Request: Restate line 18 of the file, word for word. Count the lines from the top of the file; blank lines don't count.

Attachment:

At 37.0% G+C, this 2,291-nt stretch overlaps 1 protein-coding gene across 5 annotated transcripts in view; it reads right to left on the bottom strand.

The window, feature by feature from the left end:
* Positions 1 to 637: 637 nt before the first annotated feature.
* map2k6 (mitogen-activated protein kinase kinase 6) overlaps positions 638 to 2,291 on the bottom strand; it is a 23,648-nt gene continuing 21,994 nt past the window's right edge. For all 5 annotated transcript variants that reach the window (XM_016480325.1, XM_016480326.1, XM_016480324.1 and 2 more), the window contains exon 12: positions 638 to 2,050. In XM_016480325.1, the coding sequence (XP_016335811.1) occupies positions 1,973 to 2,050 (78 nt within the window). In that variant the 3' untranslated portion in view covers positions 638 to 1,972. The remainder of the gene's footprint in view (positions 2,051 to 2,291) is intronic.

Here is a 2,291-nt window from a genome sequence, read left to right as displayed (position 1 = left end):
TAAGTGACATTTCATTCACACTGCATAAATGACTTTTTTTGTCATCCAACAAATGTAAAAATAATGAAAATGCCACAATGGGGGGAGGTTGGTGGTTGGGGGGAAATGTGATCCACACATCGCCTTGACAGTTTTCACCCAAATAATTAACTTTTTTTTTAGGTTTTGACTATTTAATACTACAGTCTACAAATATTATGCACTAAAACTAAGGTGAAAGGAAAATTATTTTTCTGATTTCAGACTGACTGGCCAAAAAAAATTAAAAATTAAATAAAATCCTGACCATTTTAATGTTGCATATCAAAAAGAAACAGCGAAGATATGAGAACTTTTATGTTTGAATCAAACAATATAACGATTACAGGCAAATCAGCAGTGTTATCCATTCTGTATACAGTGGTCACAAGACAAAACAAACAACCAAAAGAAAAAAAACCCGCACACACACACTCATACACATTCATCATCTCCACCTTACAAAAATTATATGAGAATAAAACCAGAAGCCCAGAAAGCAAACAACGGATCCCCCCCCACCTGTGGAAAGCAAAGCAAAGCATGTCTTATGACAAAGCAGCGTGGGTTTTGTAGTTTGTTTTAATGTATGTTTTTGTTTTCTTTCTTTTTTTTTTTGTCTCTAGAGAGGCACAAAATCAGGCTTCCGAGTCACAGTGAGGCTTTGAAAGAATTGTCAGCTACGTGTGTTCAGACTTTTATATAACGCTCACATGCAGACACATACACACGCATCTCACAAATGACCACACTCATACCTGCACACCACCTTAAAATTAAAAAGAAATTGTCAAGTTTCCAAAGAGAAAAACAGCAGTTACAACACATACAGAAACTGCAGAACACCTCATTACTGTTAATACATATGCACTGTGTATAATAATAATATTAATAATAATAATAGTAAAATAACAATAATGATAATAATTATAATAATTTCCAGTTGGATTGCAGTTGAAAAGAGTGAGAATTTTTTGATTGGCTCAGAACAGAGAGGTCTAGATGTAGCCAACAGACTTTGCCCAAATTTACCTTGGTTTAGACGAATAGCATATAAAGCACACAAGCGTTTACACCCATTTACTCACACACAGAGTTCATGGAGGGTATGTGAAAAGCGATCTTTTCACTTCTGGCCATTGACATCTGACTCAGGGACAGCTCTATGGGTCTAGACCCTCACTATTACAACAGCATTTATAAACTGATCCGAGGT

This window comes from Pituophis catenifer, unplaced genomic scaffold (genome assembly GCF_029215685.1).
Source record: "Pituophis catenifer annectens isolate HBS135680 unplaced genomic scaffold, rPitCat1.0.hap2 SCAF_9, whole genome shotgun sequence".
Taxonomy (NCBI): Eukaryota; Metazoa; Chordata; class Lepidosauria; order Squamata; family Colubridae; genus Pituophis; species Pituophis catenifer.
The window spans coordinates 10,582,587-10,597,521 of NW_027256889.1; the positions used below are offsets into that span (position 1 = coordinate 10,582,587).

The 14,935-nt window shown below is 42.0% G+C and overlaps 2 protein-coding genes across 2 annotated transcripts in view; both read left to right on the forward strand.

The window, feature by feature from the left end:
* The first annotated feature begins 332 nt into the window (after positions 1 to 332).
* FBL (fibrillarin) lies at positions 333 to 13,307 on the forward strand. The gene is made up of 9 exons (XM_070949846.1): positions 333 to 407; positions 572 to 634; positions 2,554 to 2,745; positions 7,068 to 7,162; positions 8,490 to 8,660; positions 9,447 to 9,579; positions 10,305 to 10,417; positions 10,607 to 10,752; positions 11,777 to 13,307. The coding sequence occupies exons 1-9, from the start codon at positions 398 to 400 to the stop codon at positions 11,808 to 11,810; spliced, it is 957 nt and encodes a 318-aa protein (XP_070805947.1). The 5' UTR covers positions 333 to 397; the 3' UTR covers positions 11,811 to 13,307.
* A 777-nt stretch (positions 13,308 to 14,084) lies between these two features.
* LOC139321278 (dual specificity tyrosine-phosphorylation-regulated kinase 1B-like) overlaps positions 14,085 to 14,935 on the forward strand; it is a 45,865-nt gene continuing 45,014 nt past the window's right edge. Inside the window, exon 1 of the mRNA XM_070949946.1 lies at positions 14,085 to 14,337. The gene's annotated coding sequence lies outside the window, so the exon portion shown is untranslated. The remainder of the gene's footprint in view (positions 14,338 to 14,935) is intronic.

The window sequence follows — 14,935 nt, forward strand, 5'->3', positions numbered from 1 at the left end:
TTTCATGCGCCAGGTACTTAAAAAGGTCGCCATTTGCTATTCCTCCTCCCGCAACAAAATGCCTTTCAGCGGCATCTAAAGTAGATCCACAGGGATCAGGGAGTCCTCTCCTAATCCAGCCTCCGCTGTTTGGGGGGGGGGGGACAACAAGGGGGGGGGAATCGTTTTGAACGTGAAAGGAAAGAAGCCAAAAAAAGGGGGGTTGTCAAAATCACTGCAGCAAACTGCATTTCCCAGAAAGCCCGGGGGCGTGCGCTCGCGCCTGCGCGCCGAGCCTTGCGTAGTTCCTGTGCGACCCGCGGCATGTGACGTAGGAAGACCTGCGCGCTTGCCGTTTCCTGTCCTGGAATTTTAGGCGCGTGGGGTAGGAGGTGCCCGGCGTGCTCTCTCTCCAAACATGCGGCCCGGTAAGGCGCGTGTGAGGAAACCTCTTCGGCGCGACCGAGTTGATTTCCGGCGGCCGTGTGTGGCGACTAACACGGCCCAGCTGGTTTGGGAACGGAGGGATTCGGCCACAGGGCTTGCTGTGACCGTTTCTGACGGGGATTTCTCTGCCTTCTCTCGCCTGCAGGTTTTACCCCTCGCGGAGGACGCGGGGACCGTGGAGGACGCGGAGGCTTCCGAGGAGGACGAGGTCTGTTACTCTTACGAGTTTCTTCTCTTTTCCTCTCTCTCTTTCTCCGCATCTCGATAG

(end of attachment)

TTTCATGCGCCAGGTACTTAAAAAGGTCGCCATTTGCTATTCCTCCTCCCGCAACAAAATGCCTTTCAGCGGCATCTAAAGTAGATCCACAGGGATCAGGGAGTCCTCTCCTAATCCAGCCTCCGCTGTTTGGGGGGGGGGGGACAACAAGGGGGGGGGAATCGTTTTGAACGTGAAAGGAAAGAAGCCAAAAAAAGGGGGGTTGTCAAAATCACTGCAGCAAACTGCATTTCCCAGAAAGCCCGGGGGCGTGCGCTCGCGCCTGCGCGCCGAGCCTTGCGTAGTTCCTGTGCGACCCGCGGCATGTGACGTAGGAAGACCTGCGCGCTTGCCGTTTCCTGTCCTGGAATTTTAGGCGCGTGGGGTAGGAGGTGCCCGGCGTGCTCTCTCTCCAAACATGCGGCCCGGTAAGGCGCGTGTGAGGAAACCTCTTCGGCGCGACCGAGTTGATTTCCGGCGGCCGTGTGTGGCGACTAACACGGCCCAGCTGGTTTGGGAACGGAGGGATTCGGCCACAGGGCTTGCTGTGACCGTTTCTGACGGGGATTTCTCTGCCTTCTCTCGCCTGCAGGTTTTACCCCTCGCGGAGGACGCGGGGACCGTGGAGGACGCGGAGGCTTCCGAGGAGGACGAGGTCTGTTACTCTTACGAGTTTCTTCTCTTTTCCTCTCTCTCTTTCTCCGCATCTCGATAG